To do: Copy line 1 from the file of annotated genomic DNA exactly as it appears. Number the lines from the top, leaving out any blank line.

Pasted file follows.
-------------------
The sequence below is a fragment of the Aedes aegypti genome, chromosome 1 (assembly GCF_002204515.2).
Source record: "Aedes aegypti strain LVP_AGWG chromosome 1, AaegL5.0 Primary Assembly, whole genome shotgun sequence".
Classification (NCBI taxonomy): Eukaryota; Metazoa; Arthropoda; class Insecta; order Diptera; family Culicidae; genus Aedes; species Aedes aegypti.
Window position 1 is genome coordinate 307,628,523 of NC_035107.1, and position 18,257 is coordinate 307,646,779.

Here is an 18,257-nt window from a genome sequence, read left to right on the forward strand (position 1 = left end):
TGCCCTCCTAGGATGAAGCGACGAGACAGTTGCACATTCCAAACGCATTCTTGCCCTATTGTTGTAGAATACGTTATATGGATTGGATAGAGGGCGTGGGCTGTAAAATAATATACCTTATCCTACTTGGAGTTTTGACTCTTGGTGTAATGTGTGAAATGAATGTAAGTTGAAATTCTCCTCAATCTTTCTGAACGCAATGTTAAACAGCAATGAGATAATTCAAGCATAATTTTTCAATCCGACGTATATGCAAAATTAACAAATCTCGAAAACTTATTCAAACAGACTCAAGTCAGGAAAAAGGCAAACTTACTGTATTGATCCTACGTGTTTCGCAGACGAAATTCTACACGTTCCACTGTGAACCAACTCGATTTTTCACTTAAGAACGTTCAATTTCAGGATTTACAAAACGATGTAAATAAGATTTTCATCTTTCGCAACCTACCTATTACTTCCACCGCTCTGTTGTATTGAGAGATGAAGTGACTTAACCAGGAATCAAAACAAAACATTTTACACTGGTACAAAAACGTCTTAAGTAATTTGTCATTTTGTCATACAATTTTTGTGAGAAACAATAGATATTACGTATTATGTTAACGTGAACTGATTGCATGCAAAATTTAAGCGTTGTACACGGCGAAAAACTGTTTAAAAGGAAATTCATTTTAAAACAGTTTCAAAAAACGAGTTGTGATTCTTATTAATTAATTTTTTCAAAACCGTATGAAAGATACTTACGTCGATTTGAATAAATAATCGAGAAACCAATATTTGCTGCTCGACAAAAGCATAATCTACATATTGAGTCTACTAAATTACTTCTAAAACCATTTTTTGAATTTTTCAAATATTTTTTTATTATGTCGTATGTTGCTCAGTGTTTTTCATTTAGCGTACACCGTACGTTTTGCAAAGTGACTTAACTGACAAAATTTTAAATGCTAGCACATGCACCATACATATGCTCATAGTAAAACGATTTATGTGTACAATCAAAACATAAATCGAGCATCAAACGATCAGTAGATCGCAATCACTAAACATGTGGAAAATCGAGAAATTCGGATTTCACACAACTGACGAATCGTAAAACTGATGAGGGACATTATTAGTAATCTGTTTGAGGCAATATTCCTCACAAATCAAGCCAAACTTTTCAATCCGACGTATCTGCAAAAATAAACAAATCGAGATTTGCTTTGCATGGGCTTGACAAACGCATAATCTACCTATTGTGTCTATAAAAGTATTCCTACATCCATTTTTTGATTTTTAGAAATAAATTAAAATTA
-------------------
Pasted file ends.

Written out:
The sequence below is a fragment of the Aedes aegypti genome, chromosome 1 (assembly GCF_002204515.2).